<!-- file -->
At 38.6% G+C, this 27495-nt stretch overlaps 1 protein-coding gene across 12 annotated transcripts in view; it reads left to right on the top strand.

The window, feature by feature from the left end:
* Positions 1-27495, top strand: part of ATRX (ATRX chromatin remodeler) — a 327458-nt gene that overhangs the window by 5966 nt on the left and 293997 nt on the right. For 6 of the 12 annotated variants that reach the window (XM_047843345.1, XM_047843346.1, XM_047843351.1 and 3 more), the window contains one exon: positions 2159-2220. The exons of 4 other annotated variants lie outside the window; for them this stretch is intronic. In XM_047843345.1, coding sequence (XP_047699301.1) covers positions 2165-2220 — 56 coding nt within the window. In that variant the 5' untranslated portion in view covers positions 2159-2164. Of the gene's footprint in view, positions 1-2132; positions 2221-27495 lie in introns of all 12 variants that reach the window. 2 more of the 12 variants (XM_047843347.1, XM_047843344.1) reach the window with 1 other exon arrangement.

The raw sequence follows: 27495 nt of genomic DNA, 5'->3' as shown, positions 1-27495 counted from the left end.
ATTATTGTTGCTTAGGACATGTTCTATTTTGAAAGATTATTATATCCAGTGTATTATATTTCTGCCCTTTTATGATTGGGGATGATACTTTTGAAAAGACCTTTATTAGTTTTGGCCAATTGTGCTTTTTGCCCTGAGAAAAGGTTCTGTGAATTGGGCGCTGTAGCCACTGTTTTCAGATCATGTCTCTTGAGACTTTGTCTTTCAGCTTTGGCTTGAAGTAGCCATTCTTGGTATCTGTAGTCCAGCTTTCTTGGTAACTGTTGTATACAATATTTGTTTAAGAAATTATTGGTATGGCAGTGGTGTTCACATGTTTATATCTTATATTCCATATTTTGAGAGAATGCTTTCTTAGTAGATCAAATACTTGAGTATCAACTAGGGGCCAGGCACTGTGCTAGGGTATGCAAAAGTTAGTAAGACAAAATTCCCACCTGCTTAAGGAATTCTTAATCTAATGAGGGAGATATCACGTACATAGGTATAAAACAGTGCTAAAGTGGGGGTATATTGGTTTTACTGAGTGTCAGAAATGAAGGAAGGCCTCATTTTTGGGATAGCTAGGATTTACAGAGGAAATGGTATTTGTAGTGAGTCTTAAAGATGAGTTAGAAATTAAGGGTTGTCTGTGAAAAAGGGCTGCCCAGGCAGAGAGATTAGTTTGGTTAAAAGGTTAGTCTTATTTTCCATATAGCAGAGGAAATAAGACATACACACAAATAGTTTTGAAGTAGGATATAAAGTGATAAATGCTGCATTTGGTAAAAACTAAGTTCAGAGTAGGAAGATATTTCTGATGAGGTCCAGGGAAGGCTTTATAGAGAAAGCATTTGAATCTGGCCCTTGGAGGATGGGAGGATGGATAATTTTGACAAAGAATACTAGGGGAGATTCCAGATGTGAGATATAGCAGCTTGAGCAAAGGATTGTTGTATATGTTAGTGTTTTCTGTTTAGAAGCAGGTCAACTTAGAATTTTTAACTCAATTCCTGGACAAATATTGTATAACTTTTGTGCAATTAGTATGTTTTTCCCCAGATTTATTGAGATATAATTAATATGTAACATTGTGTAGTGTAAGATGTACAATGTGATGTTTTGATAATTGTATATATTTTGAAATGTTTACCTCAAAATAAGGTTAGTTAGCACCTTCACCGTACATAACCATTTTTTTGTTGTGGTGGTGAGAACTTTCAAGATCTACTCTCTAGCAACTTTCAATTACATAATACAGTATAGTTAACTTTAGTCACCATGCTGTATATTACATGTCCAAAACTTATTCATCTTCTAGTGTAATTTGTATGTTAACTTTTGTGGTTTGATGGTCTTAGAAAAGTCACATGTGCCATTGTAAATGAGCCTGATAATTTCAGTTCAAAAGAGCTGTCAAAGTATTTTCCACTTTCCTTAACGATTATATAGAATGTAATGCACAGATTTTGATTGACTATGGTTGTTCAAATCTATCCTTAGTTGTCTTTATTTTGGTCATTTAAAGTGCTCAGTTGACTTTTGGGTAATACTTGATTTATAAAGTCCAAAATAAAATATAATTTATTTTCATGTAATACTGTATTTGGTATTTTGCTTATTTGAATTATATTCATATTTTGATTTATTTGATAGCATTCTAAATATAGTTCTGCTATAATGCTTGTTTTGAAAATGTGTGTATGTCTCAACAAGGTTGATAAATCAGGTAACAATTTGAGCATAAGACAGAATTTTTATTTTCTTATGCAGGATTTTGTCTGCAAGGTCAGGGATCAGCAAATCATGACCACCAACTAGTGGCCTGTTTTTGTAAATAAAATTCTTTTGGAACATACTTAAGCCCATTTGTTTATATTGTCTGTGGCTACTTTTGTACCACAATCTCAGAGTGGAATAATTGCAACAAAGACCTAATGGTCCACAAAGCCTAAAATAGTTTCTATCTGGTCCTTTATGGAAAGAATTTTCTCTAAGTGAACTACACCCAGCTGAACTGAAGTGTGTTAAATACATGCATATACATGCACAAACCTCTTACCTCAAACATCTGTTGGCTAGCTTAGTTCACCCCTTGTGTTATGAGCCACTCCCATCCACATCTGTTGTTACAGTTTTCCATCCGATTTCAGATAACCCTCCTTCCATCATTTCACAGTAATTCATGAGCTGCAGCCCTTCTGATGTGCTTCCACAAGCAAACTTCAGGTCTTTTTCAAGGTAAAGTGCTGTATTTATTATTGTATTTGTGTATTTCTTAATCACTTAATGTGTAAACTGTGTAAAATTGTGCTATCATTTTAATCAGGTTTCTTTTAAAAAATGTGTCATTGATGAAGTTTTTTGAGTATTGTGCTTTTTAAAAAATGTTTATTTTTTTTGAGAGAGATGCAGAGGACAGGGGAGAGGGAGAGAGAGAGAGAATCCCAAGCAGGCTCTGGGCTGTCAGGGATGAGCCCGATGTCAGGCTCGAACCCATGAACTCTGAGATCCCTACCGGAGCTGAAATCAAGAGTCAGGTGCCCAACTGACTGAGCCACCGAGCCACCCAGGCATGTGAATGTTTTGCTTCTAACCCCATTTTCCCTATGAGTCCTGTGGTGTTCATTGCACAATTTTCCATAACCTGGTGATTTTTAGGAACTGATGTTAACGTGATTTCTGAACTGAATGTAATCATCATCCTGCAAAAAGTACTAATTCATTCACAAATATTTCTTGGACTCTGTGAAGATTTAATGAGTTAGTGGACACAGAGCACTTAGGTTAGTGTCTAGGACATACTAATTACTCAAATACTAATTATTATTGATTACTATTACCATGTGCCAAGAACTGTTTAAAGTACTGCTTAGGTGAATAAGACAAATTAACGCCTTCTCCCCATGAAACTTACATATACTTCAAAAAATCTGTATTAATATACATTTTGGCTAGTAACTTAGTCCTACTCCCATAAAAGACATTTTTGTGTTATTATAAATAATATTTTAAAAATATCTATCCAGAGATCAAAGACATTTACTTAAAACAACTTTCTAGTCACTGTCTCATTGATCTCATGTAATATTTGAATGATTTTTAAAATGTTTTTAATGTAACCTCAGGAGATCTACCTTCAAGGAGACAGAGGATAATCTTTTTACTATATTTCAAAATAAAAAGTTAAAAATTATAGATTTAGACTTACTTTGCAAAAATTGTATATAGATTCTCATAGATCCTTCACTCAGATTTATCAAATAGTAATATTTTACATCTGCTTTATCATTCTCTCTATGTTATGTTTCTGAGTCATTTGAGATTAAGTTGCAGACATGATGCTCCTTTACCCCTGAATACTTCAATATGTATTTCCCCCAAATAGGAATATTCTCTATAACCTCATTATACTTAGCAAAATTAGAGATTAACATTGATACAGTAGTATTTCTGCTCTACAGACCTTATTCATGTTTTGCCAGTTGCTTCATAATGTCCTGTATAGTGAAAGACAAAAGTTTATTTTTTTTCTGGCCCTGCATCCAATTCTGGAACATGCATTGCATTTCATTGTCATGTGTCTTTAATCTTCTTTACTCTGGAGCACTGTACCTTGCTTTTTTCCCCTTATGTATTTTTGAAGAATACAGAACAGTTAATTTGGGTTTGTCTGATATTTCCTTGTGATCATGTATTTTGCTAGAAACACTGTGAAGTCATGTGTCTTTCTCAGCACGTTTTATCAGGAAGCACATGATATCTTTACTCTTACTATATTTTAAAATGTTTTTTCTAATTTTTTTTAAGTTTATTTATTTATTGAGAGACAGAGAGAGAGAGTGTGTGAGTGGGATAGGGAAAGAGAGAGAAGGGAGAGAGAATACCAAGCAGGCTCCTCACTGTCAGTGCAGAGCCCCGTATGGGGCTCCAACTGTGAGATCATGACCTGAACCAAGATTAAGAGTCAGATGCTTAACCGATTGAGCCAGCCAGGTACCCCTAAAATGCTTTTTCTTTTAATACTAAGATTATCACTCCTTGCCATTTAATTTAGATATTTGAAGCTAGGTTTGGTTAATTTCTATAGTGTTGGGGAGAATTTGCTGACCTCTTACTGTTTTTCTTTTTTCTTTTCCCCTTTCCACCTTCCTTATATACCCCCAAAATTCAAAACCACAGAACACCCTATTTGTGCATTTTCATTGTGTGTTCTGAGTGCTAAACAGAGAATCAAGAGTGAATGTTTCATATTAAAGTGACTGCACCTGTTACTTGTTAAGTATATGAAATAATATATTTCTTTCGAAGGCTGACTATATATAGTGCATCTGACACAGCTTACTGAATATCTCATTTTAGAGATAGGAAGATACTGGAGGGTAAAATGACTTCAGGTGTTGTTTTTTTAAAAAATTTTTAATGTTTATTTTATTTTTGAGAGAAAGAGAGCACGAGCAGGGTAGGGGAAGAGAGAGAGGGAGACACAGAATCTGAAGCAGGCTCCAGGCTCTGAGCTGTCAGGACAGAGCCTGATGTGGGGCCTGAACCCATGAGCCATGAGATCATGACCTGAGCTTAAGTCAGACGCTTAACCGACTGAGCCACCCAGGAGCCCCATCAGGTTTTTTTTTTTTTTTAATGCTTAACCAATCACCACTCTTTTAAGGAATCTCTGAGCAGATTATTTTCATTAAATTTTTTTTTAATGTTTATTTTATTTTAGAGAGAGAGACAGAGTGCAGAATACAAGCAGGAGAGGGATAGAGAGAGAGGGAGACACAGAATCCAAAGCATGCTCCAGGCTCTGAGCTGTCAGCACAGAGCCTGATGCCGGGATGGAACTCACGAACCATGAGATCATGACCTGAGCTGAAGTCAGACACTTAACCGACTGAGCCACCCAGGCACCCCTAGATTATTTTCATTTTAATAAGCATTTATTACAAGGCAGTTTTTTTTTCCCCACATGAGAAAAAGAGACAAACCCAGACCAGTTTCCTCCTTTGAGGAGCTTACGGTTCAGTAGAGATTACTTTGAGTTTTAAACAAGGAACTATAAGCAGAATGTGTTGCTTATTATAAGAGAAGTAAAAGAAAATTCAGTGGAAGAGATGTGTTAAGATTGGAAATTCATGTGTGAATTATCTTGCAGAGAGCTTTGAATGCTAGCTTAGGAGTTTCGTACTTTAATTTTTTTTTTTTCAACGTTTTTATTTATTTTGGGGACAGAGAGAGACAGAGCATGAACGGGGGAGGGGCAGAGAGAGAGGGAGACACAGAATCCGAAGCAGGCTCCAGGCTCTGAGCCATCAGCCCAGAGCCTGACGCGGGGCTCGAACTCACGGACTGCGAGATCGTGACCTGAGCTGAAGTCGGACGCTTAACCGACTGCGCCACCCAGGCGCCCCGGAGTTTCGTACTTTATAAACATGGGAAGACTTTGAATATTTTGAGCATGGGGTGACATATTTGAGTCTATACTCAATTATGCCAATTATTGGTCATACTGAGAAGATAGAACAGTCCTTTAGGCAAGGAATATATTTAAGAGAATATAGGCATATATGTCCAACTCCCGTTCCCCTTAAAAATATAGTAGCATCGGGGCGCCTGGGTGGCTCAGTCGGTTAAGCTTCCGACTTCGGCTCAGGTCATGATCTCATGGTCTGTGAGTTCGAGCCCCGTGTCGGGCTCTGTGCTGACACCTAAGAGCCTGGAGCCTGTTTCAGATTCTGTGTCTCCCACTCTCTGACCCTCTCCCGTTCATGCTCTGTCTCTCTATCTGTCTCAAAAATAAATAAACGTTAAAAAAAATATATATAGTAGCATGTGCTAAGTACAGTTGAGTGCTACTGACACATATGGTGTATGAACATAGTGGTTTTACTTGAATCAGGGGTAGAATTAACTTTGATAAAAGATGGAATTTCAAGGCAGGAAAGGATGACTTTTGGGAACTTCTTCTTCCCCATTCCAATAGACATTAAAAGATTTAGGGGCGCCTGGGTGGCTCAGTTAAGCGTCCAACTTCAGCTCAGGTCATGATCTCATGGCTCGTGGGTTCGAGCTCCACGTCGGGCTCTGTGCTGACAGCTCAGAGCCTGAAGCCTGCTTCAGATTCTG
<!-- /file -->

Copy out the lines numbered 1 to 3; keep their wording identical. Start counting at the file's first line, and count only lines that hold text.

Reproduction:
At 38.6% G+C, this 27495-nt stretch overlaps 1 protein-coding gene across 12 annotated transcripts in view; it reads left to right on the top strand.

The window, feature by feature from the left end:
* Positions 1-27495, top strand: part of ATRX (ATRX chromatin remodeler) — a 327458-nt gene that overhangs the window by 5966 nt on the left and 293997 nt on the right. For 6 of the 12 annotated variants that reach the window (XM_047843345.1, XM_047843346.1, XM_047843351.1 and 3 more), the window contains one exon: positions 2159-2220. The exons of 4 other annotated variants lie outside the window; for them this stretch is intronic. In XM_047843345.1, coding sequence (XP_047699301.1) covers positions 2165-2220 — 56 coding nt within the window. In that variant the 5' untranslated portion in view covers positions 2159-2164. Of the gene's footprint in view, positions 1-2132; positions 2221-27495 lie in introns of all 12 variants that reach the window. 2 more of the 12 variants (XM_047843347.1, XM_047843344.1) reach the window with 1 other exon arrangement.